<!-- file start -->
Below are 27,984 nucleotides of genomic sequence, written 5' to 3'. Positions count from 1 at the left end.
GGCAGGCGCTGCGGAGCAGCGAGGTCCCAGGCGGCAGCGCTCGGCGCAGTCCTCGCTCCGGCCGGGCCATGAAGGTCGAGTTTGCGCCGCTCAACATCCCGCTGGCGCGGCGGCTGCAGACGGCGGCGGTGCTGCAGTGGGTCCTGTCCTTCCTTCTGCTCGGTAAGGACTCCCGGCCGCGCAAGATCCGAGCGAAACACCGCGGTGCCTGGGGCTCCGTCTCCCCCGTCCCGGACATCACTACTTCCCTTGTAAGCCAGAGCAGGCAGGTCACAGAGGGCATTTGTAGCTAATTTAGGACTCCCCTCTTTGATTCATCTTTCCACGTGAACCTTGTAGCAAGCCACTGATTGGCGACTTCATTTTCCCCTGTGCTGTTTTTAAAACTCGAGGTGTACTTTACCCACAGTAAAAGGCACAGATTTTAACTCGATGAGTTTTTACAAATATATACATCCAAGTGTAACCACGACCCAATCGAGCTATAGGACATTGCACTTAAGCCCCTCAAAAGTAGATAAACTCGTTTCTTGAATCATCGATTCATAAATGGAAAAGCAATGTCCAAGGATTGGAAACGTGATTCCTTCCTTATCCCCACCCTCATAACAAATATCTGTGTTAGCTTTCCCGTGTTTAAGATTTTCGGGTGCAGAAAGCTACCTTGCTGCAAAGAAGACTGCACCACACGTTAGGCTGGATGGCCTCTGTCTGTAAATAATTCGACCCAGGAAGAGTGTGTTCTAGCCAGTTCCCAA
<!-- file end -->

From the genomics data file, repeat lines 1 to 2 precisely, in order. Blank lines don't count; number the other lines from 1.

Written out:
Below are 27,984 nucleotides of genomic sequence, written 5' to 3'. Positions count from 1 at the left end.
GGCAGGCGCTGCGGAGCAGCGAGGTCCCAGGCGGCAGCGCTCGGCGCAGTCCTCGCTCCGGCCGGGCCATGAAGGTCGAGTTTGCGCCGCTCAACATCCCGCTGGCGCGGCGGCTGCAGACGGCGGCGGTGCTGCAGTGGGTCCTGTCCTTCCTTCTGCTCGGTAAGGACTCCCGGCCGCGCAAGATCCGAGCGAAACACCGCGGTGCCTGGGGCTCCGTCTCCCCCGTCCCGGACATCACTACTTCCCTTGTAAGCCAGAGCAGGCAGGTCACAGAGGGCATTTGTAGCTAATTTAGGACTCCCCTCTTTGATTCATCTTTCCACGTGAACCTTGTAGCAAGCCACTGATTGGCGACTTCATTTTCCCCTGTGCTGTTTTTAAAACTCGAGGTGTACTTTACCCACAGTAAAAGGCACAGATTTTAACTCGATGAGTTTTTACAAATATATACATCCAAGTGTAACCACGACCCAATCGAGCTATAGGACATTGCACTTAAGCCCCTCAAAAGTAGATAAACTCGTTTCTTGAATCATCGATTCATAAATGGAAAAGCAATGTCCAAGGATTGGAAACGTGATTCCTTCCTTATCCCCACCCTCATAACAAATATCTGTGTTAGCTTTCCCGTGTTTAAGATTTTCGGGTGCAGAAAGCTACCTTGCTGCAAAGAAGACTGCACCACACGTTAGGCTGGATGGCCTCTGTCTGTAAATAATTCGACCCAGGAAGAGTGTGTTCTAGCCAGTTCCCAA